By this time I started looking very carefully at the schematic diagram and at the board itself. There is a test point called VCC that should be at 4.1V (side note: there is a little boost converted on board, to rise voltage from the 3V of the batteries). But it was only reading 1.8V volts when injecting 3V via the battery connectors, however, there was no draw from the power supply, so it wasn’t at 1.8V because of something dangerously shorted and pulling the voltage down.
In a moment of disbelief, seeing that there is also the GND test point nearby, what if I measure its potential ? Useless I thought, why shall I do it ? But the curiosity got the best of me. Another surprise. The GND test point was also sitting at 1.8V. Aaaaa!
So it was like the VCC and GND were either floating ?! There was no power draw when applying the batteries 3V using the power supply, no shorts. Were they just floating ?!
I took the DC IN board out just to see if there was a problem on it:
It was almost melted due to corrosion 🙁
I proceeded to clean it up also .. first with vinegar, then with Isopropyl Alcohol. I got it much cleaner and thankfully the copper traces were still intact – the only damage was just the green coating of the board:
Unfortunately, this didn’t bring back the power when using the batteries 🙁 – GND traces were awful looking but intact.
Re-reading the schematic and trying to understand what could cause the separation between the GND of the battery and the GND of the DC IN connector, the only place where they connected was via the switch contact inside the DC IN connector. And while cleaning the DC IN board, I did spot some blue corrosion inside the jack too … Hmmm.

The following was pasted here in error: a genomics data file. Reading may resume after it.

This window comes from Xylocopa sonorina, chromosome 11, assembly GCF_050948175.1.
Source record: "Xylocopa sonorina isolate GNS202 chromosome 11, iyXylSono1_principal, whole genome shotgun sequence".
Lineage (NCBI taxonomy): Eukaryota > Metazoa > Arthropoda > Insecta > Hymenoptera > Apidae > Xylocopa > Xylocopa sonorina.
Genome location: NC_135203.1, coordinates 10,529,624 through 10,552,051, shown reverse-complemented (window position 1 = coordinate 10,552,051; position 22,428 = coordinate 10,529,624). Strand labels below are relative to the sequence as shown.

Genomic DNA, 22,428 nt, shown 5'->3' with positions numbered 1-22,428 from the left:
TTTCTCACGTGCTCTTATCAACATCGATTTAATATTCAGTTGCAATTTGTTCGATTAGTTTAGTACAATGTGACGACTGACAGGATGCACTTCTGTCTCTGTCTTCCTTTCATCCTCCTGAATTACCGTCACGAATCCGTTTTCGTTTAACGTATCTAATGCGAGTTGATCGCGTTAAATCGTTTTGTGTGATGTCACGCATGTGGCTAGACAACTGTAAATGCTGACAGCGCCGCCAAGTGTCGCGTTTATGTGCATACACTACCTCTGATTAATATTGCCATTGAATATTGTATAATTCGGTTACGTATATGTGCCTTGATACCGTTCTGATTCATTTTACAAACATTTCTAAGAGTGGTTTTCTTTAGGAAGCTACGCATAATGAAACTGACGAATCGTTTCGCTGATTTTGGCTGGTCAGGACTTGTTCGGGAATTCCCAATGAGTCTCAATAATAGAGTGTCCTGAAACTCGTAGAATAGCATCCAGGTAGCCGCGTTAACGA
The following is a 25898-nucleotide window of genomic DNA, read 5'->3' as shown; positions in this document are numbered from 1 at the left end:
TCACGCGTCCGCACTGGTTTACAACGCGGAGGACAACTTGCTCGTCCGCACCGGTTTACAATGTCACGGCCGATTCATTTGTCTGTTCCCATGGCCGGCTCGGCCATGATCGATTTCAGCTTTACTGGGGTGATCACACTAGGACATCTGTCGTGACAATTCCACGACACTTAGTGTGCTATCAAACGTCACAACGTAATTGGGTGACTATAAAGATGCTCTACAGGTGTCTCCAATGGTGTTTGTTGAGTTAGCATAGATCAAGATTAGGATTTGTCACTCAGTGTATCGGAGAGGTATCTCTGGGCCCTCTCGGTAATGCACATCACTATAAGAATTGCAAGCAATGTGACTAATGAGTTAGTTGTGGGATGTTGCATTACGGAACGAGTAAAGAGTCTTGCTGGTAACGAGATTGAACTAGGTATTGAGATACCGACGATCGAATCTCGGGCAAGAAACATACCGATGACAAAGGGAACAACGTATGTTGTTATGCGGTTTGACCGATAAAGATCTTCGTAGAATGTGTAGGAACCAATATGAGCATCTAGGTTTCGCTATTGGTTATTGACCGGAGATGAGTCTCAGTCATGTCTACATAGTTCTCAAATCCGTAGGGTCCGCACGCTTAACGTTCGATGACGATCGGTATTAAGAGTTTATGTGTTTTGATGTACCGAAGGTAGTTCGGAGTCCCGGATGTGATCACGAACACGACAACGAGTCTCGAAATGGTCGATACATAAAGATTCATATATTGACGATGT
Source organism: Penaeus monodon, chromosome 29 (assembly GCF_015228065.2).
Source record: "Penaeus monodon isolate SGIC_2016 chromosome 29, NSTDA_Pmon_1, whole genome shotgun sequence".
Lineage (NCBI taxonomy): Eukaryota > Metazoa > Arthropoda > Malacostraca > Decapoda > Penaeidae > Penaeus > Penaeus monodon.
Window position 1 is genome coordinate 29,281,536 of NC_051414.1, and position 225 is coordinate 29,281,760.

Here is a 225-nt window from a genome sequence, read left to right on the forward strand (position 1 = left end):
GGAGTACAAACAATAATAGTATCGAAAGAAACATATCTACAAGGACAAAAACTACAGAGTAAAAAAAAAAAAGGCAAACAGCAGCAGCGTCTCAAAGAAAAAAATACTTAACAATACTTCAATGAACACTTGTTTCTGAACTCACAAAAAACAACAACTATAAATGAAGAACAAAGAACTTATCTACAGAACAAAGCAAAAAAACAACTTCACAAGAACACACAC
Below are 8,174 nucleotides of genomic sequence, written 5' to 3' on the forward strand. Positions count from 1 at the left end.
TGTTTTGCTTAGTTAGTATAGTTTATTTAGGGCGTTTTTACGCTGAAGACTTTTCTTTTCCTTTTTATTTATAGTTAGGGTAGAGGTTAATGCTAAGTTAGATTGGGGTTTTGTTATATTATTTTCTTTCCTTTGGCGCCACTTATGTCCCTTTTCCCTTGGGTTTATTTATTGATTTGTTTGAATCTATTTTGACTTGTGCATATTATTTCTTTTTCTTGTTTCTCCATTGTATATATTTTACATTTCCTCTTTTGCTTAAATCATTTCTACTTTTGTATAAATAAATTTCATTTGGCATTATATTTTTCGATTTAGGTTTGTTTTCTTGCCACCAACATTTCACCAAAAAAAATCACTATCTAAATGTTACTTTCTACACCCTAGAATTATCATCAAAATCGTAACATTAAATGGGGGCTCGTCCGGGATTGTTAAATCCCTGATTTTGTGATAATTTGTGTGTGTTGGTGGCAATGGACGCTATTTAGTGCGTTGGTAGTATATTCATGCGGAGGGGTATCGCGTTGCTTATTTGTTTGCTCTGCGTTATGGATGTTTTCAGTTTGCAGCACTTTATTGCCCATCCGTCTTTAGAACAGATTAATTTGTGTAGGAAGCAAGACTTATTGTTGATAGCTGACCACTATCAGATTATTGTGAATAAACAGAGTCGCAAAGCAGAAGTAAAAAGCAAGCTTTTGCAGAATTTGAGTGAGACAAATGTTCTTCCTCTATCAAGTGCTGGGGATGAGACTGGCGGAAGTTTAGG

Last confirmation was measuring continuity of the switch contact. There was none. There were also no identical spare parts that I could find online. I did find some similar looking ones, but not exact match. So … I had to devise a way on how to let the contact submerged in vinegar in the hope that constant liquid would help melt the accumulated crystals / corrosion:
After leaving it to soak for about 1h – I finally got the continuity back 🙂
While it was soaking, I have also used a tooth pick to try and push down the leaf contact inside, hoping to dislodge more corrosion and allow the vinegar to get to the metal contacts inside.
When inserting the DC plug, the battery GND is lifted from the GND of the circuit board. It makes sense, the device can charge the two NiCd accumulators – but I somehow expected that VCC is disconnected, but no, it was the Ground.
Hissing sound while playing
I thought cleanup was finished after I got it to run on batteries. But once I started listening to a CD, I realized two things:
- There was an audible hissing sound for 1-2 seconds just before any tune would playing (as the device un-mutes for playback); the hiss was there during the quieter part of the music.
- The sound level was low and distorted (I had to keep it to 10 (from a 0-10 scale) to have a normal sound level – but it was distorted.
The hissing was audible , but when I tried to record it, it seemed very faint. Below, it is amplified to demo it. You will hear the motor spinning (first 3 seconds) then the hissing / buzzing afterwards:
Forums would say that some portable CD players have issues with leaky capacitors, but I wasn’t finding specific reports on Technics. I had to take the circuit board out to try to measure the ESR of existing capacitors – but before getting to measuring them, the horror …